So you see, the very purpose of the blog was to stimulate discussion. You sir, are clearly not interested in discussion; you prefer the name-calling approach. That's fine, I have thick skin. I see that you have a few years of ESL experience, mostly with older learners, in California, so I won't accuse you of not knowing anything (despite evidence to the contrary) but I will merely say that my 15 years teaching English and Spanish and ESL in largely Chicano areas in California, plus my Spanish, English and ESL teaching at the college and university level, plus my experiences as an adviser for Latinos Unidos and MEChA, plus my work as a Department Chair in Spanish and ESL, plus my curriculum work in developing Spanish for Native Speakers programs, plus my research in the sociolinguistics of Hispanic speech communities, plus my extensive community outreach during my secondary teaching years, plus my MA TESOL and Linguistics degree, plus my three teaching credentials in English, ESL and Spanish, plus my postbac studies in Mexican and Latin American History, plus my social and professional relationships in the Chicano community, plus a couple of other things, all add up to something you should consider not dismissing so cavalierly, and in spectacularly embarrassing fashion, if I do say so myself.
Stay in the Middle East. I'm sure you won't have to deal with any Mexicans there; they are obviously anathema to you. Good luck in your career. I hope you are able to find a corner of the world for your intolerance to relax comfortably unchallenged.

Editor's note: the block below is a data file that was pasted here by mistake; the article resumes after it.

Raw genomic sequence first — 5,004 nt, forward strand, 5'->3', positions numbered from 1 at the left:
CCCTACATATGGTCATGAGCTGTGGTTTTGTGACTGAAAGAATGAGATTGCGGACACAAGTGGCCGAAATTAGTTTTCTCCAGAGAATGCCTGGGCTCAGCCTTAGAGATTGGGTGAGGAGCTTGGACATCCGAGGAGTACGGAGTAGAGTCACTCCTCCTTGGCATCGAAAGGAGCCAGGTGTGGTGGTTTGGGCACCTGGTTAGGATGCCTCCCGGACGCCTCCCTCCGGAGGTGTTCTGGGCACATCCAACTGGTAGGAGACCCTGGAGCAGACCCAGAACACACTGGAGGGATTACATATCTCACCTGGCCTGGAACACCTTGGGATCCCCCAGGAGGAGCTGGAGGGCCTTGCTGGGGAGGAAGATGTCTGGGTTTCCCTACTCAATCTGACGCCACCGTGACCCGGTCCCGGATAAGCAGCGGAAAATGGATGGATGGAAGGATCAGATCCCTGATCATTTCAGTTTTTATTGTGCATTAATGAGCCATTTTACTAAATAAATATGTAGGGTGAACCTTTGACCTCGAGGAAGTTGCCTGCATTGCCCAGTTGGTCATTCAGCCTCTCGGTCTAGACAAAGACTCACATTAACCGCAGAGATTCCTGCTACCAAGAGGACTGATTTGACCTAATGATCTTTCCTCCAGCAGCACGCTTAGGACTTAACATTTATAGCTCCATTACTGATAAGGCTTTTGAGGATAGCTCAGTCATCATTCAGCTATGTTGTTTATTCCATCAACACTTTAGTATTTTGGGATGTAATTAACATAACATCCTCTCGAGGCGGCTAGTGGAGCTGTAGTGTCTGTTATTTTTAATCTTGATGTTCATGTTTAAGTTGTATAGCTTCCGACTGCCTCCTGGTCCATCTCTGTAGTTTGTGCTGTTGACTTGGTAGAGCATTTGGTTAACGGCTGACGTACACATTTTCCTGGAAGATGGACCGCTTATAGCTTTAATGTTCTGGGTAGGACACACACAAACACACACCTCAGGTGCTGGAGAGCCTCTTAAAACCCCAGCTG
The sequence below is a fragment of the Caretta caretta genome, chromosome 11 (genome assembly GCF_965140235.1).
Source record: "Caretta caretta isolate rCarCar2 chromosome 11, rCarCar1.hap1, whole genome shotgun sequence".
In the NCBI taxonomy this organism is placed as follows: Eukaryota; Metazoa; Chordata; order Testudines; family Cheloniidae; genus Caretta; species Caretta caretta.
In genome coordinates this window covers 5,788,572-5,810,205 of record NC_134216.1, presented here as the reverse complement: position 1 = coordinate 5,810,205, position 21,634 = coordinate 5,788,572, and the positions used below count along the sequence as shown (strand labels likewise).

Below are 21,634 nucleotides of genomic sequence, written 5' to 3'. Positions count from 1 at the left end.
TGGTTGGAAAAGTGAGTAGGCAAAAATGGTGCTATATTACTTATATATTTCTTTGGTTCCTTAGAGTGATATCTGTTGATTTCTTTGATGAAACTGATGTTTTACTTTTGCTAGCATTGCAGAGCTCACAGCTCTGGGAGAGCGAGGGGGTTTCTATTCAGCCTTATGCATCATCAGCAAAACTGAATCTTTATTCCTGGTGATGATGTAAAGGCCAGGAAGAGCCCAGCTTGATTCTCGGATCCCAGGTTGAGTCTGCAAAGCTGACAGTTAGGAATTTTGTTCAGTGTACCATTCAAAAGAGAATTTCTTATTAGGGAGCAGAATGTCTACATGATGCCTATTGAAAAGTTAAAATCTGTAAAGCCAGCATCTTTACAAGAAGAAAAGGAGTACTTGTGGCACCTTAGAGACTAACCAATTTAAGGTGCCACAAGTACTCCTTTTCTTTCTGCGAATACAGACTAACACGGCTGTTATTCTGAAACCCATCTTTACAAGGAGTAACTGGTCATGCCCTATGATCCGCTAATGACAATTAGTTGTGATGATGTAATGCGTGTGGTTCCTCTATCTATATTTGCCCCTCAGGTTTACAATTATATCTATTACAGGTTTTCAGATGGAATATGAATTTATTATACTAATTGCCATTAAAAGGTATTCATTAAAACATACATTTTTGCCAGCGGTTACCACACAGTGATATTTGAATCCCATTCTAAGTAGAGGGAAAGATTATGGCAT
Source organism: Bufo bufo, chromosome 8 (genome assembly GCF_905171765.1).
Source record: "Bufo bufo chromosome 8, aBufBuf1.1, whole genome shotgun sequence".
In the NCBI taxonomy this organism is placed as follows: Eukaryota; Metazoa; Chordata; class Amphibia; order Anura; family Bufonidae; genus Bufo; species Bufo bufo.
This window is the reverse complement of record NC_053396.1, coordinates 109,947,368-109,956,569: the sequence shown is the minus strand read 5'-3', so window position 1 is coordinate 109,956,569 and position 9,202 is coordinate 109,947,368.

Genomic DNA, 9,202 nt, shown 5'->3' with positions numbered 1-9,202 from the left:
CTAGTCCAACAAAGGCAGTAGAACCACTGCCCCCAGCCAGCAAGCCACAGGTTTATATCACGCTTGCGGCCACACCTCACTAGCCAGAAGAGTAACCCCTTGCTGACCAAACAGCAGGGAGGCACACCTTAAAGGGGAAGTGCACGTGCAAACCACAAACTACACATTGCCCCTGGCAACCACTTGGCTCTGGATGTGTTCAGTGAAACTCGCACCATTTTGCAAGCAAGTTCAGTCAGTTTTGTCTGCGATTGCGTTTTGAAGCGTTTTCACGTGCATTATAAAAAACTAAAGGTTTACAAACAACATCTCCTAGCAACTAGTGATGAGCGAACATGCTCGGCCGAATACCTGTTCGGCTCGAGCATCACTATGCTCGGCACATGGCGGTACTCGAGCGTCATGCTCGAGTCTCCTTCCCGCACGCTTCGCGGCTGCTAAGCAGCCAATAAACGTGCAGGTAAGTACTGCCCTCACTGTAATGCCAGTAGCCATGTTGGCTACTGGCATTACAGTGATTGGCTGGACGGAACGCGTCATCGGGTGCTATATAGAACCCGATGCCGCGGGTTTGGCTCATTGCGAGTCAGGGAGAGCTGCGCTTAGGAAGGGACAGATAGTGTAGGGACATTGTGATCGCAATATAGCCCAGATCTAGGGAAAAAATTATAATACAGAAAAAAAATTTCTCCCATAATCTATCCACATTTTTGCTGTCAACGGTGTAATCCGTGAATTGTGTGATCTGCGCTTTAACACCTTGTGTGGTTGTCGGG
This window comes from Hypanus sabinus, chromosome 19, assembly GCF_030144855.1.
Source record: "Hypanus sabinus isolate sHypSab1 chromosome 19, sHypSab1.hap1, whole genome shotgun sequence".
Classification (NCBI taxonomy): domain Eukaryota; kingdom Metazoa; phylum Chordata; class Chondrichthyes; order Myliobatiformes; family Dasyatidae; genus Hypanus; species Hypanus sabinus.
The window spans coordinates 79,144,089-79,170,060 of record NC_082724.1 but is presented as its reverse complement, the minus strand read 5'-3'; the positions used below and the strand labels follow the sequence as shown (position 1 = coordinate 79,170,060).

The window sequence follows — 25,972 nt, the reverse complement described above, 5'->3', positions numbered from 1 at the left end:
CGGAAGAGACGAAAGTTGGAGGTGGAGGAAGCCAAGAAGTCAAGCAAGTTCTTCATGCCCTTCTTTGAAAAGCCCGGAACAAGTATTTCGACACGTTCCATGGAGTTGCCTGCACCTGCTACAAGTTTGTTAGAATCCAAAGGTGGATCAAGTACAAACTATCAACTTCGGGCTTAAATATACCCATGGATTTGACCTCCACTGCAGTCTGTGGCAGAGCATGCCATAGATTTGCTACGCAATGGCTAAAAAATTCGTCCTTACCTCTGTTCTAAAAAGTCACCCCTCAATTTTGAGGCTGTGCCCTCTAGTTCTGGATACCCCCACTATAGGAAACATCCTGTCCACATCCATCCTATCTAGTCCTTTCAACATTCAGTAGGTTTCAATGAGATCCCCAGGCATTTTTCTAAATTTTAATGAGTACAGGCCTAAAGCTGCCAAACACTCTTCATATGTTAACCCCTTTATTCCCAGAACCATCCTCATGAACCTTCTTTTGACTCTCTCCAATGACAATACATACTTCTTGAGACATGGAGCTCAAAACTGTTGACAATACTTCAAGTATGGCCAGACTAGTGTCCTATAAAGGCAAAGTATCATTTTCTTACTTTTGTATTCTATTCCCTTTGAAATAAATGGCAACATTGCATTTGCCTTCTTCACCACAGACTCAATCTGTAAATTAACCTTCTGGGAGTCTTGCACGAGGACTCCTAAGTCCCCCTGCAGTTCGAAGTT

How dare you.I’m actually (surprisingly) very conservative when it comes to immigration issues, certainly more conservative than most ESL professors, I’d wager. But I also don’t think that my initial post had anything to do with immigration reform, nor did it have anything to do with ceding anything to a Mexico that this fellow seems to think “dumps its worst criminals and low lifes [sic] [and] feels entitled to tell America how to treat them.” I simply pointed out that, at its roots, the Mexican Constitution of 1857 (the beginning of their first truly long-term stable period as an independent nation), and the Declaration of Independence share a lot more than most people would ever guess, and that the heroics of the Battle of Puebla should remind us of our own selves. We are so used to seeing difference in others (refer to my blog post on just this very issue); when we have an opportunity to see affinity, we should seize on it.
So did I overreact? (I do tend to do that.) Was my response too much? I dunno, I’m just A.S.K.ing…